… Crosby, Stills and Nash — I remember when I bought their first album at EJ Korvette’s in New York. I was at the record store and I just saw that album cover. And it was an impulse buy, I didn’t know who they were. I just thought the album cover was cool and I bought it and I took it home, and it was like one of the great joys of music.


The sound was incredible, the harmonies were incredible, and they had things to say. They spoke to my generation.

It’s singer-songwriter lyrical music.

Right. It had everything. It sounded great, they were cool, they had cool lives. You know, they were dating Judy Collins and Joni Mitchell and it was cool. It couldn’t have been cooler.

And in many respects they were at a kind of career peak when Woodstock happened, they sang there, they were the opening song in the movie, they were in so many ways iconic I suppose from that time. … [What is] the meaning of David’s, and I suppose Nash and Stills and even Neil Young’s kind of eclipse at some moment in the ’70s, and certainly by the early ’80s? What did it say about the business that maybe they were no longer in fashion?

I don’t think they necessarily went out of fashion until they self-destructed in many different ways. And permutated in every possible way so that we had albums individually and by two of them, and by four of them, and, you know, when they added Neil Young it, it just made it even more interesting. They always sold concert tickets. Even when they were having, you know, valleys in record sales. Eventually they just got old. And David had his problems, well chronicled in his book and the newspapers. But you know, they caught the moment. They rode the moment and they rode the wave. Who could not like them?

Exactly. And David in a way now represents, at least for me, this other thing that’s happening and maybe it’s always been happening in the business. … The Rod Stewart remake of the standards. James Taylor’s back, Michael McDonald covers [Motown.] There is a kind of retro-rebirth of a number of–

Well, the adult buyers are being marketed to now because the adult buyers aren’t stealing. So the adult artists are flying up the charts because the rest of the stuff has been pushed back by piracy. So they’re probably not really selling that much more than they used to be, they’re just appearing to be more important and people are therefore spending more money to support it, and then make it even a little bit bigger.

But James Taylor pretty much, you know, sells 700,000 to a million albums on every album he releases. And nothing’s really changed other than that it appears bigger now because other things are smaller. …

We talked to the guy who runs Sanctuary Records. He’s kind of done the new generation, or this go around’s version of what Danny [Goldberg] did for awhile with Bonnie Raitt and Stevie Nicks — find an individual artist who’s kind of gone into an eclipse, Crosby’s one of them, sign them up–

Sign them to a small deal, give them some ownership, maybe sell a little less records and make more profit.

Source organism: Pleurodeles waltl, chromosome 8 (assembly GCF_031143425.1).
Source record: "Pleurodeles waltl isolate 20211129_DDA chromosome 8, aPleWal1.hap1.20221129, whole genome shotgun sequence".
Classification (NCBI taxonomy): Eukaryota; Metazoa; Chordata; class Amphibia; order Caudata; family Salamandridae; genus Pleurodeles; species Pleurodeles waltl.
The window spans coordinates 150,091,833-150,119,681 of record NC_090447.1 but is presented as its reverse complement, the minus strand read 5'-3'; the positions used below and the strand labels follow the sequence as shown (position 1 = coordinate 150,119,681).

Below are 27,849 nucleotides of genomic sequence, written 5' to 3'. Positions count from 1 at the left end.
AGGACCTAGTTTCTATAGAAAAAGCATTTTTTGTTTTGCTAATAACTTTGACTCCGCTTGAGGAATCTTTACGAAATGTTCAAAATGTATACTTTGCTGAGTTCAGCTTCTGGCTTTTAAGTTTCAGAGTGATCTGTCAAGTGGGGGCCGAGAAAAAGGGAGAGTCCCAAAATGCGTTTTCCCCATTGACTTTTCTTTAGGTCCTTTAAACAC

That’s the business model.

Yeah that’s the model.


It’s okay. They’re making money. They’re one of the few companies making money. They’re not trying to create any new art in any way. They just have a good business model for right now. Perhaps they’ll expand it. They’re pretty smart guys. They’re doing management, you know they’re starting to get involved with some new artists. But mostly they’re sort of skimming.

And they’re feeding an impulse of people like me and you.


Is that what it is?

Yeah. I mean, it’s more comfortable for you to buy somebody that you’ve already bought than a new artist. If you heard, like you said Bonnie Raitt, if you heard that there’s a new Bonnie Raitt album and one of your friend’s told you it was good, there’s a good chance you might buy it just out of curiosity, just because you have a warm spot in your heart because you’ve bought her other records. It brings back some memories. The fans are still there. You just have to find a way to reach them and motivate them.

But this isn’t fueling the music business?

No this isn’t fueling the music business. This is skimming. …

So take somebody like our Sarah Hudson Daughter of the almost famous Mark Hudson. Cousin of the famous Kate Hudson. What’s ahead for her?

I’m sure because of who she is and who’s behind her that she’ll be visible. People will get a chance to decide. Which is really hard to do. She’ll get some exposure, I’m sure she’ll get some People Magazine, she’ll get some TV shows that other people wouldn’t get. She’ll have a chance.

V And the chance is good — by the way, most people don’t have a chance. They’re fighting to get that chance. So she has the chance, a better chance. Will she make it? I don’t know. Too early to tell.

What’s she up against?

She’s up against everything. She’s up against Lord of the Rings. She’s up against Madden Number 6, she’s up against the LeBron James bobble head, as well as every record there is in the world. She’s up against the new Avril Lavigne record that just came out this week. She’s up against everything.

… Plus, the record labels only have so much time to spend and so much money to spend on their new artist and they’re looking for one that goes boom. At some point if she doesn’t go boom she just gets pushed aside. And it’s bad, and it’s hard, and it’s awful, and the closer you are to anybody that’s trying to do this, the more torturous it feels.

… Tell me about recoupment. Is she ever going to get her money back? I mean even if it’s a big hit, does she ever see any money?